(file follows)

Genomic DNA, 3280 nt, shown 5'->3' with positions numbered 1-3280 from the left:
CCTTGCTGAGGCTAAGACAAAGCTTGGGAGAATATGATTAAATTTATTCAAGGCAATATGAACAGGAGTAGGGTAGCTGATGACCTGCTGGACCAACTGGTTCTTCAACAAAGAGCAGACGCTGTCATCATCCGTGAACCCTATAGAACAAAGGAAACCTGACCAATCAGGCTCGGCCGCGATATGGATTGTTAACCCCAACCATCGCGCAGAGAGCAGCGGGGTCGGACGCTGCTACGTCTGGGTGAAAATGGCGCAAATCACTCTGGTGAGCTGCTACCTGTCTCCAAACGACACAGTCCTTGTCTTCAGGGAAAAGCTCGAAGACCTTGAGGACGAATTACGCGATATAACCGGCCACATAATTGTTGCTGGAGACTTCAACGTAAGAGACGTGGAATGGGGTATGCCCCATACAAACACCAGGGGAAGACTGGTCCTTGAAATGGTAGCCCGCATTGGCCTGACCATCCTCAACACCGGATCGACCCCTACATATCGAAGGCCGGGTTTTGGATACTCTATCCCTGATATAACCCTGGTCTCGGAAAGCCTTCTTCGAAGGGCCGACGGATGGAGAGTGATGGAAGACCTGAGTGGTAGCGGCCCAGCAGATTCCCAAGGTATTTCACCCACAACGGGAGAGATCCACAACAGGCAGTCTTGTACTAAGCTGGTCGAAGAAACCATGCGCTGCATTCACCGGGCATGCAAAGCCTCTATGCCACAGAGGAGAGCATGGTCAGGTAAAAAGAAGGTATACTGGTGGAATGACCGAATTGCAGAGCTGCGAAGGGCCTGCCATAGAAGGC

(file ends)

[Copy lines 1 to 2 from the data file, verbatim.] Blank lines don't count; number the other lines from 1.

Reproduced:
Genomic DNA, 3280 nt, shown 5'->3' with positions numbered 1-3280 from the left:
CCTTGCTGAGGCTAAGACAAAGCTTGGGAGAATATGATTAAATTTATTCAAGGCAATATGAACAGGAGTAGGGTAGCTGATGACCTGCTGGACCAACTGGTTCTTCAACAAAGAGCAGACGCTGTCATCATCCGTGAACCCTATAGAACAAAGGAAACCTGACCAATCAGGCTCGGCCGCGATATGGATTGTTAACCCCAACCATCGCGCAGAGAGCAGCGGGGTCGGACGCTGCTACGTCTGGGTGAAAATGGCGCAAATCACTCTGGTGAGCTGCTACCTGTCTCCAAACGACACAGTCCTTGTCTTCAGGGAAAAGCTCGAAGACCTTGAGGACGAATTACGCGATATAACCGGCCACATAATTGTTGCTGGAGACTTCAACGTAAGAGACGTGGAATGGGGTATGCCCCATACAAACACCAGGGGAAGACTGGTCCTTGAAATGGTAGCCCGCATTGGCCTGACCATCCTCAACACCGGATCGACCCCTACATATCGAAGGCCGGGTTTTGGATACTCTATCCCTGATATAACCCTGGTCTCGGAAAGCCTTCTTCGAAGGGCCGACGGATGGAGAGTGATGGAAGACCTGAGTGGTAGCGGCCCAGCAGATTCCCAAGGTATTTCACCCACAACGGGAGAGATCCACAACAGGCAGTCTTGTACTAAGCTGGTCGAAGAAACCATGCGCTGCATTCACCGGGCATGCAAAGCCTCTATGCCACAGAGGAGAGCATGGTCAGGTAAAAAGAAGGTATACTGGTGGAATGACCGAATTGCAGAGCTGCGAAGGGCCTGCCATAGAAGGC